On 28 January 2017 at 05:44, Tom Lane <t...@sss.pgh.pa.us> wrote:
> I wrote:
>> David Rowley <david.row...@2ndquadrant.com> writes:
>>> hmm. I'm having trouble understanding why this is a problem for Unique
>>> joins, but not for join removal?
>> Ah, you know what, that's just mistaken.  I was thinking that we
>> short-circuited the join on the strength of the hash (or merge) quals
>> only, but actually we check all the joinquals first.  As long as the
>> uniqueness proof uses only joinquals and not conditions that will end up
>> as otherquals, it's fine.
> Actually, after thinking about that some more, it seems to me that there
> is a performance (not correctness) issue here: suppose that we have
> something like
>         select ... from t1 left join t2 on t1.x = t2.x and t1.y < t2.y
> If there's a unique index on t2.x, we'll be able to mark the join
> inner-unique.  However, short-circuiting would only occur after
> finding a row that passes both joinquals.  If the y condition is
> true for only a few rows, this would pretty nearly disable the
> optimization.  Ideally we would short-circuit after testing the x
> condition only, but there's no provision for that.

I've attached a patch which implements this, though only for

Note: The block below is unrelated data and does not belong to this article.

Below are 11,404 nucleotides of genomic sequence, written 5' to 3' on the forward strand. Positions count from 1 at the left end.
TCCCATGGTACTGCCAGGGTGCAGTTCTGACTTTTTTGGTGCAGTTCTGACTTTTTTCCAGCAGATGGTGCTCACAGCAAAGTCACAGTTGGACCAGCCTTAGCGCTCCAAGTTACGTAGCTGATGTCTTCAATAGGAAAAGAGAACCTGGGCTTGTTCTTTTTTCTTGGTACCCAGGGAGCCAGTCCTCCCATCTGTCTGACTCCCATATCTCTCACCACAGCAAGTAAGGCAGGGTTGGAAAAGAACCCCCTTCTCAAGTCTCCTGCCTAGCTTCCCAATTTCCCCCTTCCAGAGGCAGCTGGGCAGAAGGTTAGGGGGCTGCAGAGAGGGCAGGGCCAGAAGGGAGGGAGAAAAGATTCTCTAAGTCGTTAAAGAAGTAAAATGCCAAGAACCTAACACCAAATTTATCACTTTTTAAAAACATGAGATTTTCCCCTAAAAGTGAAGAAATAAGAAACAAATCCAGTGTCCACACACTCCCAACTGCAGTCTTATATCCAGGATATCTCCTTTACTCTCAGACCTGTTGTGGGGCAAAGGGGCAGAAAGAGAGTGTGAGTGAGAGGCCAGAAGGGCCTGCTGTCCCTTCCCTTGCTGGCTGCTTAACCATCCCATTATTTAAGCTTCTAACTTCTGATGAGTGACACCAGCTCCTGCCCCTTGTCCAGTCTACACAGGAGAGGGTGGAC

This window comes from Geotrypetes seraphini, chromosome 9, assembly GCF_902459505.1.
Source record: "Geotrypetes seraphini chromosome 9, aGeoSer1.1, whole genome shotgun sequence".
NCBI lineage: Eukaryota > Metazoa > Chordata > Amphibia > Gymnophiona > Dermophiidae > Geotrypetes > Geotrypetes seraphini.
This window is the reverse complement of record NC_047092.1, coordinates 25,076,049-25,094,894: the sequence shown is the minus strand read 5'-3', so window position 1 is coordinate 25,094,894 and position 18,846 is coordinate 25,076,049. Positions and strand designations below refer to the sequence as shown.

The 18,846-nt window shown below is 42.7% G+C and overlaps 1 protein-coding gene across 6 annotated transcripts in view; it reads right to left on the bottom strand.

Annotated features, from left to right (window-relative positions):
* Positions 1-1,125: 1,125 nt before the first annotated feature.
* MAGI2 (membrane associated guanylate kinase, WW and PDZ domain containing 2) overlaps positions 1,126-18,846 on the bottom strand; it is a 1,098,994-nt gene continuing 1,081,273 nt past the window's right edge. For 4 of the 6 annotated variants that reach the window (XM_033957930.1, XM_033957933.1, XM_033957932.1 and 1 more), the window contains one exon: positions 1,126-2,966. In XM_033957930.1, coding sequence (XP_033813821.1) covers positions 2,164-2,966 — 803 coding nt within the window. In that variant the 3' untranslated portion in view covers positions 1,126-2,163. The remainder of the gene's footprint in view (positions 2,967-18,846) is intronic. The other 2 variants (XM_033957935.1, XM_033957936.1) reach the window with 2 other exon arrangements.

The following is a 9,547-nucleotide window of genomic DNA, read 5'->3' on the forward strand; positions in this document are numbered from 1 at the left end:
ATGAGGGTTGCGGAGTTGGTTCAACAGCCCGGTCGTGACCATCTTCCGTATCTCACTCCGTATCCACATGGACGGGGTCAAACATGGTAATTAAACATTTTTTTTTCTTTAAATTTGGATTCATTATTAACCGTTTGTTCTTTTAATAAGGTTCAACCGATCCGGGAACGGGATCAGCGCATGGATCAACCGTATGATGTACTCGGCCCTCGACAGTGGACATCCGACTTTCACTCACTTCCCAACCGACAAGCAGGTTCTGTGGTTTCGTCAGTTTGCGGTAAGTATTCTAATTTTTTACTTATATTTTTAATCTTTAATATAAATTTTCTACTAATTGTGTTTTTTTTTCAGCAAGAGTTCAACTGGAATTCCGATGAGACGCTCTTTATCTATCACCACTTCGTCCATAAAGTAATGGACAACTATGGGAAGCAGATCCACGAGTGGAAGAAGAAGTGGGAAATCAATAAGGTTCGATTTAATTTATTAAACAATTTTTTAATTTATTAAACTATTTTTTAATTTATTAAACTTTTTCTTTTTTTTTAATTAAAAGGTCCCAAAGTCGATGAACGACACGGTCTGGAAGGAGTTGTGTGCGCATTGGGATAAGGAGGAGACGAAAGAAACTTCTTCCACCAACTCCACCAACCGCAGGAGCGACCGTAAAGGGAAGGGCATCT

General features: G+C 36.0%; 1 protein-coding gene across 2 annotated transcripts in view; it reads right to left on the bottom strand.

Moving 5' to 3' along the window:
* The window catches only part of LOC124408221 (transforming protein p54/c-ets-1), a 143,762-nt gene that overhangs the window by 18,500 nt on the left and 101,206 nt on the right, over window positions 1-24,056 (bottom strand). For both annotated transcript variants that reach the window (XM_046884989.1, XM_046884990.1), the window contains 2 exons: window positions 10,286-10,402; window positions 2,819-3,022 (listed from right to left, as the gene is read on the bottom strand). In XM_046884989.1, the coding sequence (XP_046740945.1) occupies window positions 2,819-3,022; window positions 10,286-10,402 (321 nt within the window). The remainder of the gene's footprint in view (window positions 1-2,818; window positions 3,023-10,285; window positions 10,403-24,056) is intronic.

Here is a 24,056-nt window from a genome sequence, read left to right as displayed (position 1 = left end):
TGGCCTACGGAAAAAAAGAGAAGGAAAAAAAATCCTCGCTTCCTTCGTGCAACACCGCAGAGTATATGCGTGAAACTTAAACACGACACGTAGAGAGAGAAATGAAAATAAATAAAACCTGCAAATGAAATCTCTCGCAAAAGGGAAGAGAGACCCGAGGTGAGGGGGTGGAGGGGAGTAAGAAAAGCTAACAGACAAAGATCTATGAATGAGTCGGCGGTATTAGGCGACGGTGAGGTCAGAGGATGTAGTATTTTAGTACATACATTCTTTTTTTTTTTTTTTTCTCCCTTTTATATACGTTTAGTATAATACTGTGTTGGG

MergeJoin, else I'd imagine we'd also need to ensure all proofs used
for testing the uniqueness were also hash-able too. I added some XXX
comments in analyzejoin.c around the mergeopfamilies == NIL tests to
mention that Merge Join depends on all the unique proof quals having
mergeopfamilies.  This also assumes we'll never use some subset of
mergejoin-able quals for a merge join, which could be an interesting
area in the future, as we might have some btree index on a subset of
those columns to provide pre-sorted input. In short, it's a great
optimisation, but I'm a little scared we might break it one day.

Implementing this meant removing the match_first_row_only being set
for JOIN_SEMI, as this optimisation only applies to unique_inner and
not JOIN_SEMI alone. This also means we should be checking for unique
properties on JOIN_SEMI now too, which I've enabled.

Also, I've removed all jointype checks from innerrel_is_unique(). I
took a bit of time to think about JOIN_UNIQUE_OUTER and
JOIN_UNIQUE_INNER. I think these are fine too, in fact one of the
regression test plans moved away from using a Semi Join due to proving
that the inner side was unique. That could perhaps allow a better
plan, since the join order can be swapped. I'd really like someone
else to have a think about that too, just to make sure I've not
blundered that.

I've put the join removal code back to the way it was before. As I
mentioned, we can't use the caches here since we're also using
additional quals for proofs in this case.

I wasn't sure if I should add some regression tests which exercises
MergeJoin a bit to test the new optimisation. Any thoughts on that?


 David Rowley                   http://www.2ndQuadrant.com/
 PostgreSQL Development, 24x7 Support, Training & Services

Attachment: unique_joins_2017-01-31.patch
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